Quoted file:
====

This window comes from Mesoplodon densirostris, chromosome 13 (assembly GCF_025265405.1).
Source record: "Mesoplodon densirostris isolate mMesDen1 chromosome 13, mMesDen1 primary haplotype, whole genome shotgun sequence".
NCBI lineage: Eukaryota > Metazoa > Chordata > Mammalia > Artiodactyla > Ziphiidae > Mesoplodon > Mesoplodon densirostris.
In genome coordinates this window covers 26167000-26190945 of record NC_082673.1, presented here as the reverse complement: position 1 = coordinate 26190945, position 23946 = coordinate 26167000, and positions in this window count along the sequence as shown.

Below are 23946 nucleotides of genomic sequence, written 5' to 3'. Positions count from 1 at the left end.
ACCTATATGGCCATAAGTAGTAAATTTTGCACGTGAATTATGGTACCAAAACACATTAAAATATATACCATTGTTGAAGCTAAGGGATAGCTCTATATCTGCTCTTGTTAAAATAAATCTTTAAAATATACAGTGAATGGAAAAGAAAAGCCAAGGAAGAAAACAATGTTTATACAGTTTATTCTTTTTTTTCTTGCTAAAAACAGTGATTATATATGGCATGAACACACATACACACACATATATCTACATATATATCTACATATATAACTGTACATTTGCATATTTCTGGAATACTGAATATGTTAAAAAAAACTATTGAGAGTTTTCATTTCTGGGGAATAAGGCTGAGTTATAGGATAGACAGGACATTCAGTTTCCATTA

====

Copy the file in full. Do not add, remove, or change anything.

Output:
This window comes from Mesoplodon densirostris, chromosome 13 (assembly GCF_025265405.1).
Source record: "Mesoplodon densirostris isolate mMesDen1 chromosome 13, mMesDen1 primary haplotype, whole genome shotgun sequence".
NCBI lineage: Eukaryota > Metazoa > Chordata > Mammalia > Artiodactyla > Ziphiidae > Mesoplodon > Mesoplodon densirostris.
In genome coordinates this window covers 26167000-26190945 of record NC_082673.1, presented here as the reverse complement: position 1 = coordinate 26190945, position 23946 = coordinate 26167000, and positions in this window count along the sequence as shown.

Below are 23946 nucleotides of genomic sequence, written 5' to 3'. Positions count from 1 at the left end.
ACCTATATGGCCATAAGTAGTAAATTTTGCACGTGAATTATGGTACCAAAACACATTAAAATATATACCATTGTTGAAGCTAAGGGATAGCTCTATATCTGCTCTTGTTAAAATAAATCTTTAAAATATACAGTGAATGGAAAAGAAAAGCCAAGGAAGAAAACAATGTTTATACAGTTTATTCTTTTTTTTCTTGCTAAAAACAGTGATTATATATGGCATGAACACACATACACACACATATATCTACATATATATCTACATATATAACTGTACATTTGCATATTTCTGGAATACTGAATATGTTAAAAAAAACTATTGAGAGTTTTCATTTCTGGGGAATAAGGCTGAGTTATAGGATAGACAGGACATTCAGTTTCCATTA